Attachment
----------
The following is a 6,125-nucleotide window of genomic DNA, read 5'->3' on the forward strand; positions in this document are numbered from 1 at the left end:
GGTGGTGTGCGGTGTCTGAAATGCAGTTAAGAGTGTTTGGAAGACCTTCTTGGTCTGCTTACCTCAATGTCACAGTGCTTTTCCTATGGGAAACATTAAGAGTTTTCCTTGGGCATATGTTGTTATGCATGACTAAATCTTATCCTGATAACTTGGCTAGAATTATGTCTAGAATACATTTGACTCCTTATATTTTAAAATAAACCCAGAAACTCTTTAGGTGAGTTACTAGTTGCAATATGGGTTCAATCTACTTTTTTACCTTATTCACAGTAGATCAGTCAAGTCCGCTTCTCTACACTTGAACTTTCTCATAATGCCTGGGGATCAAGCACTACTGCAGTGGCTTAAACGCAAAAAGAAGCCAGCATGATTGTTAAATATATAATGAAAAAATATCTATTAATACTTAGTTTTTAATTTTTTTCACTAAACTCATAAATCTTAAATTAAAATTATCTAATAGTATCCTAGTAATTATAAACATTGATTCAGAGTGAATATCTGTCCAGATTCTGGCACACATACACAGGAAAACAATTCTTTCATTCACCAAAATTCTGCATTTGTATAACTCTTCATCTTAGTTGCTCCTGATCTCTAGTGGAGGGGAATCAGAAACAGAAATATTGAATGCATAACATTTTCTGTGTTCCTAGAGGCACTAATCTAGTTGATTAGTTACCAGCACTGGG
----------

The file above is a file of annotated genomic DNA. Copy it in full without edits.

The following is a 6,125-nucleotide window of genomic DNA, read 5'->3' on the forward strand; positions in this document are numbered from 1 at the left end:
GGTGGTGTGCGGTGTCTGAAATGCAGTTAAGAGTGTTTGGAAGACCTTCTTGGTCTGCTTACCTCAATGTCACAGTGCTTTTCCTATGGGAAACATTAAGAGTTTTCCTTGGGCATATGTTGTTATGCATGACTAAATCTTATCCTGATAACTTGGCTAGAATTATGTCTAGAATACATTTGACTCCTTATATTTTAAAATAAACCCAGAAACTCTTTAGGTGAGTTACTAGTTGCAATATGGGTTCAATCTACTTTTTTACCTTATTCACAGTAGATCAGTCAAGTCCGCTTCTCTACACTTGAACTTTCTCATAATGCCTGGGGATCAAGCACTACTGCAGTGGCTTAAACGCAAAAAGAAGCCAGCATGATTGTTAAATATATAATGAAAAAATATCTATTAATACTTAGTTTTTAATTTTTTTCACTAAACTCATAAATCTTAAATTAAAATTATCTAATAGTATCCTAGTAATTATAAACATTGATTCAGAGTGAATATCTGTCCAGATTCTGGCACACATACACAGGAAAACAATTCTTTCATTCACCAAAATTCTGCATTTGTATAACTCTTCATCTTAGTTGCTCCTGATCTCTAGTGGAGGGGAATCAGAAACAGAAATATTGAATGCATAACATTTTCTGTGTTCCTAGAGGCACTAATCTAGTTGATTAGTTACCAGCACTGGG